Getting There: The Messy Math of Democracy

By Neil Earle

United States Senate: We shape our buildings and then they begin to shape us. (Wikipedia)

In the end it got done.

It was done in way the founding fathers had allowed, if not preferred: by a strict up and down motion to confirm Judge Brett Kavanaugh as the newest Supreme Court justice.

It was exceedingly messy, it was a slog, and there were lots of losers and few winners except perhaps the Constitution but – in the end – once again, America’s representative democracy won out.

“Representative democracy” – an important phrase. There are those who claim America isn’t a democracy at all but a Republic and that the founding fathers were suspicious of democracy fearing it would degenerate into mob rule.

That is true to a point and sometimes their fears of mob rule almost seem justified. During the violent Vietnam protest era in the early 1970s President Richard Nixon fought against “foreign policy being made in the streets.” President Bill Clinton’s impeachment in 1999 was finally checked in the then more-temperate Senate chamber, perhaps sparing the country further wrenching public turmoil.

The plan for anti-missile deployments that stirred massive protests against President Reagan in 1982 and the monster-sized anti-Iraq War movements against the second President Bush were also signal moments, times when the emotions of millions of Americans were rubbed raw and on full public display.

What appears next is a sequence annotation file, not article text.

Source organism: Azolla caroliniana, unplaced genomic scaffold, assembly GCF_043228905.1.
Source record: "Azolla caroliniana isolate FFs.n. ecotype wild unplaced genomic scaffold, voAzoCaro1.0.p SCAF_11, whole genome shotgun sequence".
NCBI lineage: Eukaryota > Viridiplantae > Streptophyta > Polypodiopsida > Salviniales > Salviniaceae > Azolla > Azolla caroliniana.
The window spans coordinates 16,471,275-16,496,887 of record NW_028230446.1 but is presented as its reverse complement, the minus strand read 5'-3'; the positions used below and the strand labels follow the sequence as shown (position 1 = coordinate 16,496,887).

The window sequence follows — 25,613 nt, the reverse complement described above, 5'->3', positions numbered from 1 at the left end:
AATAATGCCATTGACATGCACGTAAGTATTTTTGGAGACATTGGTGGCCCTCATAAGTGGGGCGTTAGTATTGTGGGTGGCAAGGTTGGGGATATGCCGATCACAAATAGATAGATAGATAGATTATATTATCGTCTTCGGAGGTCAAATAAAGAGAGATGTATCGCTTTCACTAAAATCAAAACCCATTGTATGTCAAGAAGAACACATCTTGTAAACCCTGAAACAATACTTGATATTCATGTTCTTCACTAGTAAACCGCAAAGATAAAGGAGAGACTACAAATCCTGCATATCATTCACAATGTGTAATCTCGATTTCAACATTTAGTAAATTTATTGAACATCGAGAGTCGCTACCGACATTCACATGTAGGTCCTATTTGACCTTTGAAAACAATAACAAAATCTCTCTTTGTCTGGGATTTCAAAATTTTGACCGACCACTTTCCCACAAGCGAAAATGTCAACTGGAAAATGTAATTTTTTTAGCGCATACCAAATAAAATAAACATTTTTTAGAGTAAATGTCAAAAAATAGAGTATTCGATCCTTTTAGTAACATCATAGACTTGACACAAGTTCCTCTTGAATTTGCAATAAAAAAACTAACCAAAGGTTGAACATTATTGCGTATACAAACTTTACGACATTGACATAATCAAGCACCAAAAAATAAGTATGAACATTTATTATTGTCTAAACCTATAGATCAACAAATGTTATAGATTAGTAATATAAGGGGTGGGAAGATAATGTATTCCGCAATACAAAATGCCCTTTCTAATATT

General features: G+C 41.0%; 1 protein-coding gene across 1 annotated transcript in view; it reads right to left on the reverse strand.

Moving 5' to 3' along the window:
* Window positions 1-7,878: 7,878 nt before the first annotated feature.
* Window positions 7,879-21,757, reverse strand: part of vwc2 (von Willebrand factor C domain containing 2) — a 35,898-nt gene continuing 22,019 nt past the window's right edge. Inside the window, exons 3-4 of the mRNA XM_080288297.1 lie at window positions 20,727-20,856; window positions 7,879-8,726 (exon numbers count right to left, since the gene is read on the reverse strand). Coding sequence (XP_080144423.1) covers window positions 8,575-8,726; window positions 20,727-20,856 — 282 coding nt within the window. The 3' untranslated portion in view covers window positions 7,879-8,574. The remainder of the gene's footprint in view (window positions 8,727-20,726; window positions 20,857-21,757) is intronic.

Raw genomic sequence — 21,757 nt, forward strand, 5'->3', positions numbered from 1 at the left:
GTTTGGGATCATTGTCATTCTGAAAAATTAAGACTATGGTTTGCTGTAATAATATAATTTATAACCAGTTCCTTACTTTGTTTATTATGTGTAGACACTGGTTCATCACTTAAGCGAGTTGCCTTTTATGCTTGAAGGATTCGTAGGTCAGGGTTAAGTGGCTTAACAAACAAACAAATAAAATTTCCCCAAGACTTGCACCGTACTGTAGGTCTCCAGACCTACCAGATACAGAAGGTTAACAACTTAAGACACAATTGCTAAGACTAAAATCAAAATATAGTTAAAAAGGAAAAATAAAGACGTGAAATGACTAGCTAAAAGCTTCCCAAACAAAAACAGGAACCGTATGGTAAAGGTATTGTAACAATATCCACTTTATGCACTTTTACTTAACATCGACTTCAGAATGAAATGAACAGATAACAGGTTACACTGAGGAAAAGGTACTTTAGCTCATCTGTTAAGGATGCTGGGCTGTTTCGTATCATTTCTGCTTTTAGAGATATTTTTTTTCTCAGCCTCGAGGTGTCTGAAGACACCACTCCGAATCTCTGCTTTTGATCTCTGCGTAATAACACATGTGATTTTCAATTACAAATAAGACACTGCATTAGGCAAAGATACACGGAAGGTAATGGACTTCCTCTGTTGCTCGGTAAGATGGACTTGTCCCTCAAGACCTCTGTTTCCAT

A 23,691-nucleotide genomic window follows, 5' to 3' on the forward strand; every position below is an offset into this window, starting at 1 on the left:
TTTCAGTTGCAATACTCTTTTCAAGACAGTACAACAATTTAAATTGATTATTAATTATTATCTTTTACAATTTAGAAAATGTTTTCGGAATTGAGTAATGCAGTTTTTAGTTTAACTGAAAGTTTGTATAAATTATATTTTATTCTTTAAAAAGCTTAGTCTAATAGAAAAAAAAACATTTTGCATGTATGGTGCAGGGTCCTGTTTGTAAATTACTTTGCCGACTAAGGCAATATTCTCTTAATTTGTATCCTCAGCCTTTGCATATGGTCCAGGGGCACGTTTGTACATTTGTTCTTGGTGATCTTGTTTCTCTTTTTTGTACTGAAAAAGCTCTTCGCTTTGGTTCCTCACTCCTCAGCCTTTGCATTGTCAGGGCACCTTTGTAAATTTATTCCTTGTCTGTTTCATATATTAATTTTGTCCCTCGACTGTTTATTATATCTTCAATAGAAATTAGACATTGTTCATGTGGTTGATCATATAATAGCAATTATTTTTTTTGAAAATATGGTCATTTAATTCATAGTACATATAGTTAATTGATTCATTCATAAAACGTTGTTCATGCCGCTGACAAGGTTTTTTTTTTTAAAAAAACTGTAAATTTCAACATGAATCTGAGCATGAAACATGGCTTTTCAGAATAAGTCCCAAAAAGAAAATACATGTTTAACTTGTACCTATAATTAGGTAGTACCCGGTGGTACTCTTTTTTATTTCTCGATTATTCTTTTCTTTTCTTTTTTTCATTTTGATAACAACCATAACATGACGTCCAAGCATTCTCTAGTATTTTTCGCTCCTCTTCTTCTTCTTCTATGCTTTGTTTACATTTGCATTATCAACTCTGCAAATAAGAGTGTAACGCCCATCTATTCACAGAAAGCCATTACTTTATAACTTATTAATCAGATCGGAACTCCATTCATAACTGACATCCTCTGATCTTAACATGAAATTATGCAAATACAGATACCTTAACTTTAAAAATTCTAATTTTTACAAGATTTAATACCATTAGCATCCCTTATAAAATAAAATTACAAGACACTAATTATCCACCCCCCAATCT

Clay in the Senate – avoided the Civil War for 10 years.

A Dynamic Republic

Some are understandably confused by all this but that is why the phrase “representative democracy” is important. It is a tip-off to the way James Madison and other architects of the Constitution made ingenious provision for how an expanding, robust and often volatile people could keep expanding over time and space and yet hold together.

To my entry-level history classes I usually try to sketch the background to all the political shenanigans. “Your Senator or Congressman speaks for the interests of the majority of the people who elected her,” I would explain, by way of broaching the complex mechanics of the American system. “Sometimes he represents your views, sometimes not. This is not a perfect solution, no one always gets their own way but it ensures that at least some important things can get done and that the will of the majority can be implemented.”

That helps introduce “three-level federalism” – local, state, national. I stress the wisdom of each state getting two senators to balance out the huge states such as California and New York. This is why a Senator Susan Collins from tiny Maine could occupy such a large role at the end of the Kavanaugh discussion and why Senator Joe Manchin of West Virginia could buck his party and vote the way his people wanted. The process works but is messy. The payoff is the way this design has enabled the House of Representatives and the Senate (to a lesser degree) to keep expanding for 221 years along with the growing Republic – adding more Congressional representatives as time goes along, a truly dynamic process.